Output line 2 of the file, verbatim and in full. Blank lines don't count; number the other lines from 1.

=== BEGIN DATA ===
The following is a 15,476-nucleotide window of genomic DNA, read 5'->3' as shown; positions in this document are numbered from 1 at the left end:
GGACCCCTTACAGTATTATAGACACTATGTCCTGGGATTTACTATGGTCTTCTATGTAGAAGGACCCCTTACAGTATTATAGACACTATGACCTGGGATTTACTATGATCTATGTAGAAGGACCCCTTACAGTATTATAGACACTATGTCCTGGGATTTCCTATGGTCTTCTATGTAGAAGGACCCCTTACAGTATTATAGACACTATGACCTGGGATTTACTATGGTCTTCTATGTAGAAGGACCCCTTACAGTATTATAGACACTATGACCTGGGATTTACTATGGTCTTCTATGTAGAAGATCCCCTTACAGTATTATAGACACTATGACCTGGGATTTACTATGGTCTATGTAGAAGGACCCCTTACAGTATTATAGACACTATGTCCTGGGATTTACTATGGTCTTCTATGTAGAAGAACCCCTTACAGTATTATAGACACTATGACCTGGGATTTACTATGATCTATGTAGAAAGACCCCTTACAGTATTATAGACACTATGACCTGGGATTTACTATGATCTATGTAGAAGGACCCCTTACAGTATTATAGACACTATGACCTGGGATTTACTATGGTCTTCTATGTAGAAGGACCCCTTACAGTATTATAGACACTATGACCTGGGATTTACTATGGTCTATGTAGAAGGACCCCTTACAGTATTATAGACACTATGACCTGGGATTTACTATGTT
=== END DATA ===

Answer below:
GGACCCCTTACAGTATTATAGACACTATGTCCTGGGATTTACTATGGTCTTCTATGTAGAAGGACCCCTTACAGTATTATAGACACTATGACCTGGGATTTACTATGATCTATGTAGAAGGACCCCTTACAGTATTATAGACACTATGTCCTGGGATTTCCTATGGTCTTCTATGTAGAAGGACCCCTTACAGTATTATAGACACTATGACCTGGGATTTACTATGGTCTTCTATGTAGAAGGACCCCTTACAGTATTATAGACACTATGACCTGGGATTTACTATGGTCTTCTATGTAGAAGATCCCCTTACAGTATTATAGACACTATGACCTGGGATTTACTATGGTCTATGTAGAAGGACCCCTTACAGTATTATAGACACTATGTCCTGGGATTTACTATGGTCTTCTATGTAGAAGAACCCCTTACAGTATTATAGACACTATGACCTGGGATTTACTATGATCTATGTAGAAAGACCCCTTACAGTATTATAGACACTATGACCTGGGATTTACTATGATCTATGTAGAAGGACCCCTTACAGTATTATAGACACTATGACCTGGGATTTACTATGGTCTTCTATGTAGAAGGACCCCTTACAGTATTATAGACACTATGACCTGGGATTTACTATGGTCTATGTAGAAGGACCCCTTACAGTATTATAGACACTATGACCTGGGATTTACTATGTT